A review of methods to measure health-related productivity loss

Am J Manag Care. 2007 Apr;13(4):211-7.


Background: Annual US health-related productivity losses are estimated to reach some $260 billion, attributable not only to absenteeism but also to presenteeism (being present at work but working at a reduced capacity). The search for remedies has been hampered by the lack of accurate estimates of the loss of productivity and its true costs. To date, little effort has been made to assess the availability of measurement instruments or the validity and reliability of those that exist.

Objectives: To systematically review the instruments used to measure productivity loss and its costs and to assess limitations in current research.

Design: A systematic search was conducted of the published and gray-market research literature from 1995 through 2005 on methods for estimating productivity loss and monetizing that loss.

Results: Twenty survey instruments were identified that assess the effect of health problems on absenteeism or presenteeism by attempting to quantify self-perceived or comparative impairment or by measuring unproductive work time. Some of the methods have been validated. The challenges of measuring presenteeism far exceed those of measuring absenteeism primarily because many jobs do not have easily measurable output. Methods to estimate the cost of lost productivity were also identified; however, none have been validated, to our knowledge.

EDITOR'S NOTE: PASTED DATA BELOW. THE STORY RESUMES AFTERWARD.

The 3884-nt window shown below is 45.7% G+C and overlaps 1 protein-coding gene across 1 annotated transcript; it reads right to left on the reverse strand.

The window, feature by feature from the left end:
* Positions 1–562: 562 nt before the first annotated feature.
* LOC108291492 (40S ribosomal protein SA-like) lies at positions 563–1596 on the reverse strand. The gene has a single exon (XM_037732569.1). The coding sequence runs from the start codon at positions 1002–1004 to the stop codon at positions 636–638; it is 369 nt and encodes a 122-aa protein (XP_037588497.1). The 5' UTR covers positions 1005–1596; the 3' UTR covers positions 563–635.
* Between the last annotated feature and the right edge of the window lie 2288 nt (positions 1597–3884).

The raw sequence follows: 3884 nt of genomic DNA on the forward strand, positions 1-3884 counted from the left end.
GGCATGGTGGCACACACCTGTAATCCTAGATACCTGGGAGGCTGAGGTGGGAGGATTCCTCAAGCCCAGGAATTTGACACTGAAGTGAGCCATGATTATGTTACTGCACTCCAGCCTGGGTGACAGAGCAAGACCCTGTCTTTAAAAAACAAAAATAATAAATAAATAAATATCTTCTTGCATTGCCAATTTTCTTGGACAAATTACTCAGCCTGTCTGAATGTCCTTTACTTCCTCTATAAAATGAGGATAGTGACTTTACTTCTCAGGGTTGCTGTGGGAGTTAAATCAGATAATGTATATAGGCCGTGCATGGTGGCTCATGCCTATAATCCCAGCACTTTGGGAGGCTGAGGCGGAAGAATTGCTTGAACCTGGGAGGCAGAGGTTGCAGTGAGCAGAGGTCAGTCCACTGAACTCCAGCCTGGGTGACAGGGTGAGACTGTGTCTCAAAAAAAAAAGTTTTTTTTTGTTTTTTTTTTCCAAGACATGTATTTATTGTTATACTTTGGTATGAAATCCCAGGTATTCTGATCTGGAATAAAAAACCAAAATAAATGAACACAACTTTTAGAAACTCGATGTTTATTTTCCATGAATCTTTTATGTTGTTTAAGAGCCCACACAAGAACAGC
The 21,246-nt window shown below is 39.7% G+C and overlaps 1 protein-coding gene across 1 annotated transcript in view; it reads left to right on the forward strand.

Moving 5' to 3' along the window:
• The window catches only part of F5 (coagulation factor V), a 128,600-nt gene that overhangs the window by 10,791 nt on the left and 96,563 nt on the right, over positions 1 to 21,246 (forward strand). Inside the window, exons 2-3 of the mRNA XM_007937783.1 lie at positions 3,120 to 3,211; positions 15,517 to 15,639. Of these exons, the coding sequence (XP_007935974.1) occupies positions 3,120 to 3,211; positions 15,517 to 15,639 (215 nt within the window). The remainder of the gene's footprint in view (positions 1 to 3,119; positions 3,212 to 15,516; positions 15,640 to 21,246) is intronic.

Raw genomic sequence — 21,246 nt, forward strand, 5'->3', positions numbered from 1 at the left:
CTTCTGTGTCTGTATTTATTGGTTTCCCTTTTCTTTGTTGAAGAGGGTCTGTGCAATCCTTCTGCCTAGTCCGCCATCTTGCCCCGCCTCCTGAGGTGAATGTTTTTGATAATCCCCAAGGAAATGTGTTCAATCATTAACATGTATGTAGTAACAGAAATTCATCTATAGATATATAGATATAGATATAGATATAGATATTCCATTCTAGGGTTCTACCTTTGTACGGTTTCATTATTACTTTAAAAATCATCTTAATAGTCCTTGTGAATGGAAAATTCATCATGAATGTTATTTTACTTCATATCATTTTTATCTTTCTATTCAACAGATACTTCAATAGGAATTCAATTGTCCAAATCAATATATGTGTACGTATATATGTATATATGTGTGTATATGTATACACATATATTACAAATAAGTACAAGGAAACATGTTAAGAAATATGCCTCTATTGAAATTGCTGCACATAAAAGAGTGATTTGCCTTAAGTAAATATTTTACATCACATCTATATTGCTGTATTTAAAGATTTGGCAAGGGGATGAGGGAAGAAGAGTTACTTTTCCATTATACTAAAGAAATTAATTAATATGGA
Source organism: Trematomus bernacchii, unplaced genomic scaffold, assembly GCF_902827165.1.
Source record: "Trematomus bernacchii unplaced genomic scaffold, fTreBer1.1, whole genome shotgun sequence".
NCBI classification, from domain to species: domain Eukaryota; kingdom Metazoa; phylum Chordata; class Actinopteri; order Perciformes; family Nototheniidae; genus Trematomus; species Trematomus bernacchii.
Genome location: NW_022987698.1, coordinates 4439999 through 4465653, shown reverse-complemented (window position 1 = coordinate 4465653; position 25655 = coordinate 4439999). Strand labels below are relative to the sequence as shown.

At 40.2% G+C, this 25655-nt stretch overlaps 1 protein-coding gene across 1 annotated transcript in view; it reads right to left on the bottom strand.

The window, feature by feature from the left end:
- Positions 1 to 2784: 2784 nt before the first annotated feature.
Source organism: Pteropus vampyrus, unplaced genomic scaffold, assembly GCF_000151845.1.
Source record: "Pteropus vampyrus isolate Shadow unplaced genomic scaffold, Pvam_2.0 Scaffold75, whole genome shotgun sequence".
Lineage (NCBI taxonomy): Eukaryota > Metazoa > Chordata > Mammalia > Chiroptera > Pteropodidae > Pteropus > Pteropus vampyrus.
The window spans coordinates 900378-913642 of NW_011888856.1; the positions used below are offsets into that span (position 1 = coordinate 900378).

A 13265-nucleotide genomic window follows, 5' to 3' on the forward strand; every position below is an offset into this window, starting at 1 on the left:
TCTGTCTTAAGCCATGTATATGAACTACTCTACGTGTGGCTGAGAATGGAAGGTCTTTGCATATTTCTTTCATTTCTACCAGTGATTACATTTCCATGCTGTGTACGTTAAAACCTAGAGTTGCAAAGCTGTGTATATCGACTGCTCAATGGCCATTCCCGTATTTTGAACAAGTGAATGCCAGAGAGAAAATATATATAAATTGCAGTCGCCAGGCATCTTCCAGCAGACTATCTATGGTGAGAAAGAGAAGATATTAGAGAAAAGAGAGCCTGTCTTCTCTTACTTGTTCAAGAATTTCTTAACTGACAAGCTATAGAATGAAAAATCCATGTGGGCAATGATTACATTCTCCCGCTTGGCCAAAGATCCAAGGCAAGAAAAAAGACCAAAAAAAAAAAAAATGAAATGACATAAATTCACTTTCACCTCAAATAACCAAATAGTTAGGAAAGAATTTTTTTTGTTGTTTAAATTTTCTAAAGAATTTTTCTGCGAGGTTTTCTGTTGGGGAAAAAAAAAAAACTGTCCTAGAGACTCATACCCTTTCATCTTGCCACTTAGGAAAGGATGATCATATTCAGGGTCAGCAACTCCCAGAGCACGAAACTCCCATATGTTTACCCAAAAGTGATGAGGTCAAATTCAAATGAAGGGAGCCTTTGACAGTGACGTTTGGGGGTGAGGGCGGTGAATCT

Conclusions: The greatest impediment to estimating the cost of productivity lost to illness is the lack of established and validated methods for monetization. The issues raised in this review are intended to stimulate future research to validate and improve such methods.

Publication types

  • Research Support, Non-U.S. Gov't
  • Review

MeSH terms

  • Absenteeism*
  • Efficiency, Organizational* / classification
  • Efficiency, Organizational* / economics
  • Employer Health Costs*
  • Humans
  • Models, Econometric
  • Surveys and Questionnaires*
  • United States
  • Workplace / economics*